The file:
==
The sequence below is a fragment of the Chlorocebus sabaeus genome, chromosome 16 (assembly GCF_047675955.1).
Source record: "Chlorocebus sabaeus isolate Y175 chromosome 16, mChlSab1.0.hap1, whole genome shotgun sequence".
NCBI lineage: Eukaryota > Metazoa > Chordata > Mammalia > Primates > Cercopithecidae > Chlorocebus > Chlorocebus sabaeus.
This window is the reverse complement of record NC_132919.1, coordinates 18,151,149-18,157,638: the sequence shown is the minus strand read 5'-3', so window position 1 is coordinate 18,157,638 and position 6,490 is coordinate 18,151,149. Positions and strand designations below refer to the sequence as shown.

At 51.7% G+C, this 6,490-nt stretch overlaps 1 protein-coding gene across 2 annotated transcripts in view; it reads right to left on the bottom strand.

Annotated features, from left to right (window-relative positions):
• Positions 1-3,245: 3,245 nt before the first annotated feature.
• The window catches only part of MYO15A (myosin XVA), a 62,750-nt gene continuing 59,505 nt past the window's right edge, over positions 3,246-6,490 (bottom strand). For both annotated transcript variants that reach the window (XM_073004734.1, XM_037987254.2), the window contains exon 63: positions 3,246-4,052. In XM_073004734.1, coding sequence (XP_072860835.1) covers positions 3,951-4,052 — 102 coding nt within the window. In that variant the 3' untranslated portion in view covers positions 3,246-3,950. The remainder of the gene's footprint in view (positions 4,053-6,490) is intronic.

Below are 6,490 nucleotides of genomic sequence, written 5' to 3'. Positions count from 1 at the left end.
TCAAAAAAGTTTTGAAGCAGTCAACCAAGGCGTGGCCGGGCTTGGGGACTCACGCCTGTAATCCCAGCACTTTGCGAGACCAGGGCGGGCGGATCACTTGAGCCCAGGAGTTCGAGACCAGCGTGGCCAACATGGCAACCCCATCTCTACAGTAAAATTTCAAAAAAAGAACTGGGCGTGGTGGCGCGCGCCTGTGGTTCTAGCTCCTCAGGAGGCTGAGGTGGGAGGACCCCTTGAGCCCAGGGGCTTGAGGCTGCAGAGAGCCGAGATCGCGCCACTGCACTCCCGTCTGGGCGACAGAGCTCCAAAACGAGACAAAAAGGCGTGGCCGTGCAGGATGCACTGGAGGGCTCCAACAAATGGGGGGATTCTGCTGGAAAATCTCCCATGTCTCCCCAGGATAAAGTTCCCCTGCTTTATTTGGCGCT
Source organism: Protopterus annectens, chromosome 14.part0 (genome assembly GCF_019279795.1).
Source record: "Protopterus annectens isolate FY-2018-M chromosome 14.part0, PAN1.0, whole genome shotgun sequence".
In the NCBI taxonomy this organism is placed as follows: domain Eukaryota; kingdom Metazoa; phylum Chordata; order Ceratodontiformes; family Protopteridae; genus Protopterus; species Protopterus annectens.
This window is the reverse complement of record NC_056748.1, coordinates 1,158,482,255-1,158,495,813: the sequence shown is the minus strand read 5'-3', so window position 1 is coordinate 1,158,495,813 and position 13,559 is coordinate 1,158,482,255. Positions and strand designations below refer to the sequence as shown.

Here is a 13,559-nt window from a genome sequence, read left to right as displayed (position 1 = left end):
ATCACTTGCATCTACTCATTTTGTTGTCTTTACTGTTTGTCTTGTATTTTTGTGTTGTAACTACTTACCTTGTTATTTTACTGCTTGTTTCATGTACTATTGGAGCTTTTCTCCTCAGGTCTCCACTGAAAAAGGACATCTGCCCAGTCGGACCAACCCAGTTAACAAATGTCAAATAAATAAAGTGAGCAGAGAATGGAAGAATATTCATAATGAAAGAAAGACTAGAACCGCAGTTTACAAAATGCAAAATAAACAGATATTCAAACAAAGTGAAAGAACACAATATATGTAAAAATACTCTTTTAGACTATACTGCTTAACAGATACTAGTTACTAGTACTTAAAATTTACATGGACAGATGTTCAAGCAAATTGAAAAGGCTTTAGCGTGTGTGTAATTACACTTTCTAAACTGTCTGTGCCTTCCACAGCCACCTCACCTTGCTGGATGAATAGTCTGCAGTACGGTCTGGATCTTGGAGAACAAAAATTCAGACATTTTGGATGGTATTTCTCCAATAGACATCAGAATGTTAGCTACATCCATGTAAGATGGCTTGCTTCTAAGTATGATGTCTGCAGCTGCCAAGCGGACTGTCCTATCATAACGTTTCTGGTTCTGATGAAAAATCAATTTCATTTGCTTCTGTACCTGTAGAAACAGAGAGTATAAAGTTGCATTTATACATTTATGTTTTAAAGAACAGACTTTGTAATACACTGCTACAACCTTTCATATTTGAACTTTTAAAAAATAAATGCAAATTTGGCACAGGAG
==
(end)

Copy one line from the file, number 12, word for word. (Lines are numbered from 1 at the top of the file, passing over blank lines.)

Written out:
Source record: "Protopterus annectens isolate FY-2018-M chromosome 14.part0, PAN1.0, whole genome shotgun sequence".